As you may already know (please forgive me for rambling), I’m an avid reader and I set reading goals for myself all the time. I decided that I would try to read 40 books in 2017 at the beginning of the year and I also set mini-goals every two months.
I’m not sure I will reach my overall goal, but what’s for sure is that I’m trying my hardest. That being said, a few months ago I read The Nest by Cynthia D’Aprix Sweeney and knew I just had to review it on this little blog. Let’s go!
The Plumb family’s patriarch, when his four children were still young, invested a small amount of money in the stock market. Since his death, many years ago, what’s now known as “The Nest” has increased in value way more than anyone intended and the siblings are each counting on it to solve different problems.
Melody needs the money to keep her lovely house and send her twin daughters to college, Jack needs it to reimburse the loan he secretly took against his and his partner’s cottage and Beatrice thinks it will give her the security she needs to finish her long-awaited novel.
Just months before cashing in, the eldest Plumb, Leo (the only one who doesn’t really need the money), gets into a drug-fueled accident and their mother decides to use The Nest to send him to rehab, almost draining the trust fund. Now, Melody, Jack and Bea must either count on their older brother to reimburse them or figure out another way to solve their problems.
This novel, guys! I couldn’t stop reading! Cynthia D’Aprix Sweeney not only has a lovely written pen, but the characters she depicts are extremely realistic and well described. Everything and everyone makes sense, from the main Plumb children to their family members, spouses, coworkers and friends.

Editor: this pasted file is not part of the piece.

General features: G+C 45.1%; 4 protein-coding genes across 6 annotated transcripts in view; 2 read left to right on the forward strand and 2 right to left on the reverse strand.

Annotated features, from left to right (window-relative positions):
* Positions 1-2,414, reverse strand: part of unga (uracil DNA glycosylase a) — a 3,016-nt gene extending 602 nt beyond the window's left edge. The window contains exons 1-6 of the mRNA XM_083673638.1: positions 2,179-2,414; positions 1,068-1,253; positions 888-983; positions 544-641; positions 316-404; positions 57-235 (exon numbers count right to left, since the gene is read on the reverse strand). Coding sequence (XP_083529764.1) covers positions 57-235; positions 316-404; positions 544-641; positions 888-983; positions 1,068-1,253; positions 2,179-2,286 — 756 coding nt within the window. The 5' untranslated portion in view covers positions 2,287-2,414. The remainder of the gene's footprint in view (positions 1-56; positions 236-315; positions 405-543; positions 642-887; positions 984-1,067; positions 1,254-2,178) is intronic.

The author uses multiple point of views and it pays off. As readers, we go inside everybody’s head and even if we don’t like all the characters (and we sometimes can’t help but judge them and the choices they make), we can understand them.
This is a real-life story, that could happen to your neighbours. It’s not a feel-good book, if that’s what you’re expecting, though. Not everything ends up on a positive note. But that’s how it is in reality and I loved that D’Aprix Sweeney acknowledged it.
Well, as I just said, if you’re looking for a Happy Ending kind of book, you should try another one. Over the course of the novel, some characters learn and some don’t, just as in real life. Some made MANY mistakes and made me shake my head in disillusion. And some of them are just plain horrible persons. Yes. I hated some of them, even though they were believable.
Also, while I personally didn’t think it was an issue, I know that some people will find this book a bit long. There are some detours (that I found delicious and necessary to see the complete picture) that some may find unnecessary.
- You like family sagas or family dramas.
- You like novels that get deep into the psychology of characters.
- You need to remember that your family is not that bad, after all 😉
Have you read The Nest? What did you think about it? And what’s on your reading list this summer? Let me know in the comments below, on Facebook or on Instagram!
Until next time,